When I was 20 years old, and a student at Valley City State we would take off for Bozeman Montana for a week in the spring for a ski trip. Being “bulletproof and invisible” we called our 555 mile drive the “champagne flight” and we’d pop a cork just minutes after hitting the road. There were friends to stay with, my new Honda got well over 40 mile per gallon and lift passes were only $12. Pizza and beer we were going to buy no matter where we were, so it was a low budget trip.
Even so, when after a fall on the slopes, I realized my wallet had fallen out of my jacket pocket. In it was all $60 I had for the remaining trip including getting back home. I was a little concerned. Back then, I had no credit cards of course, so aside from my driver’s license, three twenties and perhaps my student ID, there was nothing else in it. So, after poking holes in the snow with my ski pole all around where I’d fallen, I came to realize that, nope, my wallet wasn’t there. Must’ve lost it earlier. Oh well, I skied down, got back on a lift and headed for the top again.
When I got near the top, a small blackboard at the ranger shack bore these words: “Brian Reinbold stop in”. I did, and there I retrieved my wallet, exactly as I’d lost it.
At the time I was surprised, but then came to realize that this is normal. This is what to expect from people.
Years later I was in my office in Bismarck. This was perhaps twelve years ago. I got a phone call from the Bistro, a restaurant where I’d just had lunch. “We have your wallet” was all the woman said. A reflexive check of my jacket pocket confirmed that I didn’t have it. “I’ll be right there.” I said, and left. Ten minutes later, I’d recovered my wallet, with all the credit cards and licenses, etc. and $245 cash. Another customer found it in the parking lot and turned it in. I don’t even know who it was.
I would tell this story and people would be surprised, astounded even that my wallet was returned intact, particularly that all the cash was there. I am not surprised. People are good, wonderful even. What would you do if you found someone’s wallet? Wouldn’t everyone you know just return it to whoever lost it?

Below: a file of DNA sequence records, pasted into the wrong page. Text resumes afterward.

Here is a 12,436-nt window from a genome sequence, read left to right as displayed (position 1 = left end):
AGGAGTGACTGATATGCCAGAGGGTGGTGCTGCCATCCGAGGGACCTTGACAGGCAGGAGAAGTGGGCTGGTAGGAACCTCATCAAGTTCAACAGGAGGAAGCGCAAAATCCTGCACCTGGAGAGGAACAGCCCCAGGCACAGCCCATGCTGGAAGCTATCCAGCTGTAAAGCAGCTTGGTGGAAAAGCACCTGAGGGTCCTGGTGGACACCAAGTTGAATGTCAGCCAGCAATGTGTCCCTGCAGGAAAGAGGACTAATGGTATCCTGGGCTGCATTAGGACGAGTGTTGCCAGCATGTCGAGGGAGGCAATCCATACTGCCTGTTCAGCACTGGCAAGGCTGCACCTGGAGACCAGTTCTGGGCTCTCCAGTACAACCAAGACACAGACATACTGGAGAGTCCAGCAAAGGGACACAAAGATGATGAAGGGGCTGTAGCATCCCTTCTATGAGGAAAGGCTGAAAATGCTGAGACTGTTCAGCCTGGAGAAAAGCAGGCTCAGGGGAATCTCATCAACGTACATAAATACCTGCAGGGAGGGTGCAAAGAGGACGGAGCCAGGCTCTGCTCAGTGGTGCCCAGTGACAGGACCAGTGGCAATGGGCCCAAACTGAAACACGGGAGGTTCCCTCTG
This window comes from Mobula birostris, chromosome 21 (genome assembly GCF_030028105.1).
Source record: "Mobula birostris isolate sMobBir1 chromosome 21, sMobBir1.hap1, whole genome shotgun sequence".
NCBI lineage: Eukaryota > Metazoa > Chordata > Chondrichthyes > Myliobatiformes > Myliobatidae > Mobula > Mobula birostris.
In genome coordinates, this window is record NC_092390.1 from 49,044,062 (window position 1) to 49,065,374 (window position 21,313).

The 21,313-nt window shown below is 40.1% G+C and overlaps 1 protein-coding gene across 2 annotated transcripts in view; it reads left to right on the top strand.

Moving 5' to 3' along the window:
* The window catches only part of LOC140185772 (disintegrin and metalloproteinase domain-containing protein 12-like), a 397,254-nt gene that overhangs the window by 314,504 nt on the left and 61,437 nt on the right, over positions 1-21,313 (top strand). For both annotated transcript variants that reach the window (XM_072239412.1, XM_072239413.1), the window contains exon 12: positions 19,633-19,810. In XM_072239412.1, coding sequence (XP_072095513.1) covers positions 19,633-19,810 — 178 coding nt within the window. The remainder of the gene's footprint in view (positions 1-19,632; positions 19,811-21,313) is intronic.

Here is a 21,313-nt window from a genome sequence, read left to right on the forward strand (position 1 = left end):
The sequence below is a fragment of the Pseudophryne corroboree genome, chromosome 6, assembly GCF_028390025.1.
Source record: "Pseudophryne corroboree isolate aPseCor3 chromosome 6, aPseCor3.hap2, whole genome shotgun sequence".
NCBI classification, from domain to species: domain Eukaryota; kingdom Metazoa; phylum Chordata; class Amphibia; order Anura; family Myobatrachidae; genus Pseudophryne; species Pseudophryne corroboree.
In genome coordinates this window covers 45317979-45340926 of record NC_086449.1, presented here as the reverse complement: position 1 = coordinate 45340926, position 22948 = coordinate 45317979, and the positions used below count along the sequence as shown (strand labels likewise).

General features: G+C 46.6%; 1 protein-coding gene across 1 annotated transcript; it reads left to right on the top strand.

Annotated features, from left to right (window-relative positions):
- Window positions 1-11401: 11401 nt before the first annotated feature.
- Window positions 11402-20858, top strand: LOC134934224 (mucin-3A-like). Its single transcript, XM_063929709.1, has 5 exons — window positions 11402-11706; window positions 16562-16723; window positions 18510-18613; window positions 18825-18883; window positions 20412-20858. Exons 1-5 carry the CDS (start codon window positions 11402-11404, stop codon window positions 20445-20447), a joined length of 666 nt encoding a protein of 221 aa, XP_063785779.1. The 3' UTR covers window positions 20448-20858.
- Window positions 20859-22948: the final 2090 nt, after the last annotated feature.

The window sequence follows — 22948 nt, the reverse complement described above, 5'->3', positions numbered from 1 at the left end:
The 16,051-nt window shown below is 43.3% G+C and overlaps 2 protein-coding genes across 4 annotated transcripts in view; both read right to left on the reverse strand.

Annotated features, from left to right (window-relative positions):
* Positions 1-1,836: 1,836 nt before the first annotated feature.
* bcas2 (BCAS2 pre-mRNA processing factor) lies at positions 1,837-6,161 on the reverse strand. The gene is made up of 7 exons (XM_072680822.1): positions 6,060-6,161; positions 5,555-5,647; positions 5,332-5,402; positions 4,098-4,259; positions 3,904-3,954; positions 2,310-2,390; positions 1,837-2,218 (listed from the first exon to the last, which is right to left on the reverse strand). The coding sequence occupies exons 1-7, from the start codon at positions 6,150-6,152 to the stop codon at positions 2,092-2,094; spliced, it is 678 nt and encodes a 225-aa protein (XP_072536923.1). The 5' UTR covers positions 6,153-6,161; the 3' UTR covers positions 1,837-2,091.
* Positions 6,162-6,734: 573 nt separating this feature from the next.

I began asking people this question, and I’d get an “Oh yeah, I guess you’re right” kind of response.
See, we’ve been conditioned to believe in the scarcity idea that says: People are bad. You can’t trust people. You can’t rely on anyone. Bull.
For a while I just chalked it up to “One of those great things about living in Bismarck North Dakota”. That is, until a couple of summer afternoons a few years ago in the City of Chicago.
Sherry and I were staying downtown and we’d been shopping on State street. We took a break at State and Wacker, right by the river at a building with windows set back in masonry walls such that we could comfortably sit on the ledge in front of the windows. We sat there and rested and leisurely talked for a while. It was hot and sunny, yet this spot was shady and cool, and the stone surface of the window frame was especially cool, inviting and relaxing. After we left, and had returned to our hotel a couple blocks away, and while riding in the elevator Sherry asked me: “Do you have my handbag?” I had been carrying it for her before we sat down, and now I didn’t have it! We quickly returned to the window ledge…. No handbag. “Where was the last place we stopped?” “Macy’s.” “Let’s go there.” We walked briskly. I asked her: “You had your phone in there right?” “Oh yes, and driver’s license, passport, credit cards….!” I called her phone and a man answered. “You have Sherry’s phone, do you also have her purse?” “Yes” he said. “Who is this?” I asked. “This is the Chicago Police department” was the reply. Someone found Sherry’s purse and handed it to a uniformed police officer. We met a couple minutes later and discovered all was well.
I can’t help but wonder if the person who turned in her purse was one of the homeless street people we see downtown. Wouldn’t surprise me a bit.
The final part of this story happened on another summer day. My youngest daughter Marcella was visiting us and we were at Navy Pier. Busy place on a Saturday in the summer in Chicago. When Marcie returned from the restroom she looked ashen. “I forgot my backpack in the restroom, and when I went back it was gone.” Backpack, trip memorabilia, and of course wallet with her ticket and ID she’d need the next day to fly home.
A quick end to this story. While we were filling out a form at “Lost and Found” a family approached us and returned Marcies’ backpack.
We didn’t get their names. I’ll probably never know who the person was who turned in Sherry’s purse or my wallet from the restaurant parking lot or from the slopes in Montana. I’d like to tell each of them “Thanks” and to tell them the stories of the other times, when people were just being people, being themselves, being abundant.
I’d sure like to tell them, but I reckon it doesn’t really matter.
They already know.
Until next time, Be Well and Stay Well!!